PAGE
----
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5.3. Case Study: Previous and Next Browsing

The subject of this section is a case study that uses the concepts we have discussed so far in this chapter. We show how to develop page browsing tools to display results over several pages and permit users to move between these pages. We develop this code as a generic, reusable module. A modified version of the code is used in the winestore, and the winestore browsing code is included in Chapter 13.

The aim of our case study is to show how to display large result sets in pages. Each page should be able to be displayed efficiently and viewed without using the web browser's vertical scroll bar. We also aim to make the component intuitive to use, allow direct access to any page in the results, and allow pages to be navigated using previous and next hypertext links.

We develop the module step-by-step. We begin by developing support for multiple results pages, and the previous and next links. Later in this section, we add functionality to display page numbers as links that permit direct access to a chosen page. The output of the final version of the module when it is used to browse winestore regions is shown in Figure 5-8.

Figure 5-8

Figure 5-8. A generic page browsing tool with previous and next links

In this section, as a generic page-based browser is developed, we retire the special-purpose displayWinesList( ) function completed in Example 5-6. It's replaced with a new, generic, multipurpose function browse( ). However, before we discuss how this is done, we describe what we need to achieve.

The following features are required when a user browses the wines in a region:

  • Only one page of wineries is shown at a time. When the user runs the query, only the first 20 rows of results are shown.

  • As in Figure 5-8, an embedded Next link displays that allows the user to move to the next page of rows. If the user is accessing the first page, the Next link runs a query that shows the second page of results; that is, rows 21 to 40.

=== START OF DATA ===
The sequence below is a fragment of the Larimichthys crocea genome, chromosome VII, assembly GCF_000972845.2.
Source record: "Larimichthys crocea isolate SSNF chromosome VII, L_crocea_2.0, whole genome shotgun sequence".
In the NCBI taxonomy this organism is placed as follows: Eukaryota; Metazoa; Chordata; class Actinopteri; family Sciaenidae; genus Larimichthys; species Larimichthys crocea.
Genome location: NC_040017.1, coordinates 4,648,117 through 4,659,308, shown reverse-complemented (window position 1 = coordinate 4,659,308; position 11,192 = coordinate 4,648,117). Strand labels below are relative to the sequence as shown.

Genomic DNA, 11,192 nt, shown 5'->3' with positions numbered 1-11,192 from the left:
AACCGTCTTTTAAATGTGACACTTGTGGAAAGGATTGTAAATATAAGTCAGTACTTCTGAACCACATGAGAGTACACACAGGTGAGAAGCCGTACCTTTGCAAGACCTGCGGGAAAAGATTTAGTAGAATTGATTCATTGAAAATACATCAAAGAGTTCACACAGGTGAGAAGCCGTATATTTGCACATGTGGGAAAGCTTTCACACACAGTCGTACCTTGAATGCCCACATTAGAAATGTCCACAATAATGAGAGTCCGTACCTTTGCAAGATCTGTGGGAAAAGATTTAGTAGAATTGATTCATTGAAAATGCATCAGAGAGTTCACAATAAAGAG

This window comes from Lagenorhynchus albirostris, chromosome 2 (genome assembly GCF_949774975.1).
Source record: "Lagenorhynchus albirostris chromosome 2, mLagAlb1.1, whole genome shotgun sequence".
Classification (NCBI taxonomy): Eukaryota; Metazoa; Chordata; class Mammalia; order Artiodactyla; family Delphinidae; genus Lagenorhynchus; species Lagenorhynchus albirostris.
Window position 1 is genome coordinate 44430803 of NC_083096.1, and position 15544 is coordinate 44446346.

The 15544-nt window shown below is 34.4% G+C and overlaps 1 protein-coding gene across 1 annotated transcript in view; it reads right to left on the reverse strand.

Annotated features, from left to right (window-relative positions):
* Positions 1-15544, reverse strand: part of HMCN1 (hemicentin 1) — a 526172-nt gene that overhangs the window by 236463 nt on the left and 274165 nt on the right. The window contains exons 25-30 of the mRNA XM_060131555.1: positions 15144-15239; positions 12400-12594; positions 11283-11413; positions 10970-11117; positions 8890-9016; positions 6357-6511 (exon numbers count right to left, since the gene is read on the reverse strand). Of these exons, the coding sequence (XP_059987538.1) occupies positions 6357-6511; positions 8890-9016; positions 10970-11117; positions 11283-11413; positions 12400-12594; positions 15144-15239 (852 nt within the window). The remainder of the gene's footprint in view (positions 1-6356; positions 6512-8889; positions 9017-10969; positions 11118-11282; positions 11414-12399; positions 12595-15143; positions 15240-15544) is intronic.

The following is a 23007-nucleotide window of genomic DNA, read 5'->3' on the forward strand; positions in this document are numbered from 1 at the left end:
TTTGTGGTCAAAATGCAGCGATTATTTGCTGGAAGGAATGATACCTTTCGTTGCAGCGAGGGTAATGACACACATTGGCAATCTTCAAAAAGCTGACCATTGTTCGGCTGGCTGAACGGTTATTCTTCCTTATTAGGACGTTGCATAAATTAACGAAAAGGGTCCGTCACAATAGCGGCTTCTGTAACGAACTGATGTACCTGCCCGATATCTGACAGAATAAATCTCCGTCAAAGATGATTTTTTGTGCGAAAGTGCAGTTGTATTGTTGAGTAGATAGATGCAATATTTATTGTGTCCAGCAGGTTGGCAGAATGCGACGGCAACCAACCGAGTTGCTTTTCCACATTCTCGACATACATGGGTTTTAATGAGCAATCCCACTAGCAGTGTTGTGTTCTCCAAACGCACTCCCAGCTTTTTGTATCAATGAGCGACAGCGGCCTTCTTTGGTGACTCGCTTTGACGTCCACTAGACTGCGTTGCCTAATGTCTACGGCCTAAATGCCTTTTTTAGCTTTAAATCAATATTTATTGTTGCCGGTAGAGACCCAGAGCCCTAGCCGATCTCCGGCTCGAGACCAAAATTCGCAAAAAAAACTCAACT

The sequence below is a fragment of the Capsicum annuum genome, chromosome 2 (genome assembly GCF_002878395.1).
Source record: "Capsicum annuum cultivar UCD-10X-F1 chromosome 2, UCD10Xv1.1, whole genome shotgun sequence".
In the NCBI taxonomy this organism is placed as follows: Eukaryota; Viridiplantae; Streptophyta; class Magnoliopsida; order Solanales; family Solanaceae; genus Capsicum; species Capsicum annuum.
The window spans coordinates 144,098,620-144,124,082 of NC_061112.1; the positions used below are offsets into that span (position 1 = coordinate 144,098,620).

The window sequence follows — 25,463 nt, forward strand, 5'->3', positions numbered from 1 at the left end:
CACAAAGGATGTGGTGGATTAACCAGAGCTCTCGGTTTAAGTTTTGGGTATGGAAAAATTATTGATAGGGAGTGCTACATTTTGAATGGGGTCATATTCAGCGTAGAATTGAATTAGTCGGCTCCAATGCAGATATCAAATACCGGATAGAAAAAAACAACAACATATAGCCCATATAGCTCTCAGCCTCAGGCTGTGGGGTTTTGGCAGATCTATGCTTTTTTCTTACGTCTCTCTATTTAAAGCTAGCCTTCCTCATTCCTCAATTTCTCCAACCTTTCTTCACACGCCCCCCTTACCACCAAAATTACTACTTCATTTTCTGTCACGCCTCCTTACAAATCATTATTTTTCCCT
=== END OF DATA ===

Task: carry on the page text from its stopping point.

• When the user reaches the last page of results—which usually has less than 20 rows—the Next link is hidden.

  • An embedded Previous link is shown that moves backward through the pages.

  • The Previous link is hidden when the first page is displayed.

This can be further improved by adding page numbers to each page that allow direct access to other pages without repeatedly clicking on the previous or next links. We discuss this functionality later in this section.

5.3.1. Step 1: Using the Generic browse Function

We show how the Previous and Next links are created with PHP in the browse( ) function later, but let's return for a moment to the main body of the browsing script. Example 5-9 shows a script that uses the new generic browse( ) function to show the wines made in a region. The main segment populates several new variables that are parameters to the browse( ) function:

A header for the results pages. In this case, the header is a text string Wines of, followed by the name of the region being displayed; in the example, this can create the grammatically odd Wines of All, but fixing this is outside the scope of this discussion.

Part of the URL that is requested when the Previous and Next links are clicked. The value of $browseString is appended immediately after the ? in the URL and duplicates the variables and values passed through from the <form> displayed to the user. In Example 5-9, $browseString forms a variable and value pair such as regionName=Margaret%20River. The PHP library function rawurlencode( ) can encode spaces and other special characters in the URL.

A 2D array that contains the HTML column headers and the names of the attributes to be displayed in these columns. The columns are numbered from left to right, so $header[0] is the information for the first column. We use associative access to the second element for readability: $header[0]["header"] is the text that displays at the top of the first HTML column in the <table>, while $header[0]["attrib"] is the name of the query attribute in the result set displayed in the first column.

Each column should have both a header and an attrib. The header should be human-readable text, while the attrib is the attribute name from the SELECT clause of the SQL query.

The browse() function takes these three variables—$pageHeader, $browseString, and $header—as parameters. The current $scriptName is also passed and can construct URLs for embedded links. The other parameters are the database $connection, and the $offset in the result set of the first row on the page that is displayed. The value of $offset is initially zero after running a query and, because it isn't part of the <form>, it's initialized in Example 5-9 to zero when not set. In this example, we show only the modified section of the main component of the script for preparing a query. The function browse( ), shown in Example 5-10, is called in this fragment to provide generic browsing.

Example 5-9. Adding browsing functionality to the winestore database

  // Untaint the user data
  $regionName = clean($regionName, 30);

  $scriptName = "example.5-9.php";

  // Is there any user data?
  if (empty($regionName))
     // No, so show the <form>
<form action="<?=$scriptName;?>" method="GET">
  <br>Enter a region to browse :
  <input type="text" name="regionName" value="All">
  (type All to see all regions)
  <input type="submit" value="Show wines">
<br><a href="index.html">Home</a>
   } // if user data
      // Yes, there is user data so show the results